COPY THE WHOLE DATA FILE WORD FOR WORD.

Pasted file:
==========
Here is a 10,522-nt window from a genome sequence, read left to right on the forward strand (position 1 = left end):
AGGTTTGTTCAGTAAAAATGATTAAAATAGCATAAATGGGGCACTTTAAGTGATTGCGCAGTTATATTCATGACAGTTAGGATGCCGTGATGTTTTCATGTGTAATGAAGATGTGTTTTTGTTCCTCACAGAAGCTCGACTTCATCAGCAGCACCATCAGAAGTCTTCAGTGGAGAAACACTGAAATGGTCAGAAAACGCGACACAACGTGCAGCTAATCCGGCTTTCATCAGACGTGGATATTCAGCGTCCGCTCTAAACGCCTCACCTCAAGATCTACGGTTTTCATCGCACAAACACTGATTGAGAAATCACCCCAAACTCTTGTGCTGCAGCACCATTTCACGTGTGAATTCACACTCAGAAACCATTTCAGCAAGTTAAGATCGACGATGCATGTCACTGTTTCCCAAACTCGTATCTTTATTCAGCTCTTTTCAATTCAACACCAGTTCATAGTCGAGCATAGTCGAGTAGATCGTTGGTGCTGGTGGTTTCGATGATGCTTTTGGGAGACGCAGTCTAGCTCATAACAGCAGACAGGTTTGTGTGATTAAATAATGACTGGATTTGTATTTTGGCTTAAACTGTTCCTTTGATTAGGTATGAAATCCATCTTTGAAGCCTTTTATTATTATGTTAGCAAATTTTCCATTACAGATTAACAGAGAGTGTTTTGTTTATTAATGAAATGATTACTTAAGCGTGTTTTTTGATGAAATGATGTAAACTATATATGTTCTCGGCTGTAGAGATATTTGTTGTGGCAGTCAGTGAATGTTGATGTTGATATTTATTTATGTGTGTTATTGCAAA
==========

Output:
Here is a 10,522-nt window from a genome sequence, read left to right on the forward strand (position 1 = left end):
AGGTTTGTTCAGTAAAAATGATTAAAATAGCATAAATGGGGCACTTTAAGTGATTGCGCAGTTATATTCATGACAGTTAGGATGCCGTGATGTTTTCATGTGTAATGAAGATGTGTTTTTGTTCCTCACAGAAGCTCGACTTCATCAGCAGCACCATCAGAAGTCTTCAGTGGAGAAACACTGAAATGGTCAGAAAACGCGACACAACGTGCAGCTAATCCGGCTTTCATCAGACGTGGATATTCAGCGTCCGCTCTAAACGCCTCACCTCAAGATCTACGGTTTTCATCGCACAAACACTGATTGAGAAATCACCCCAAACTCTTGTGCTGCAGCACCATTTCACGTGTGAATTCACACTCAGAAACCATTTCAGCAAGTTAAGATCGACGATGCATGTCACTGTTTCCCAAACTCGTATCTTTATTCAGCTCTTTTCAATTCAACACCAGTTCATAGTCGAGCATAGTCGAGTAGATCGTTGGTGCTGGTGGTTTCGATGATGCTTTTGGGAGACGCAGTCTAGCTCATAACAGCAGACAGGTTTGTGTGATTAAATAATGACTGGATTTGTATTTTGGCTTAAACTGTTCCTTTGATTAGGTATGAAATCCATCTTTGAAGCCTTTTATTATTATGTTAGCAAATTTTCCATTACAGATTAACAGAGAGTGTTTTGTTTATTAATGAAATGATTACTTAAGCGTGTTTTTTGATGAAATGATGTAAACTATATATGTTCTCGGCTGTAGAGATATTTGTTGTGGCAGTCAGTGAATGTTGATGTTGATATTTATTTATGTGTGTTATTGCAAA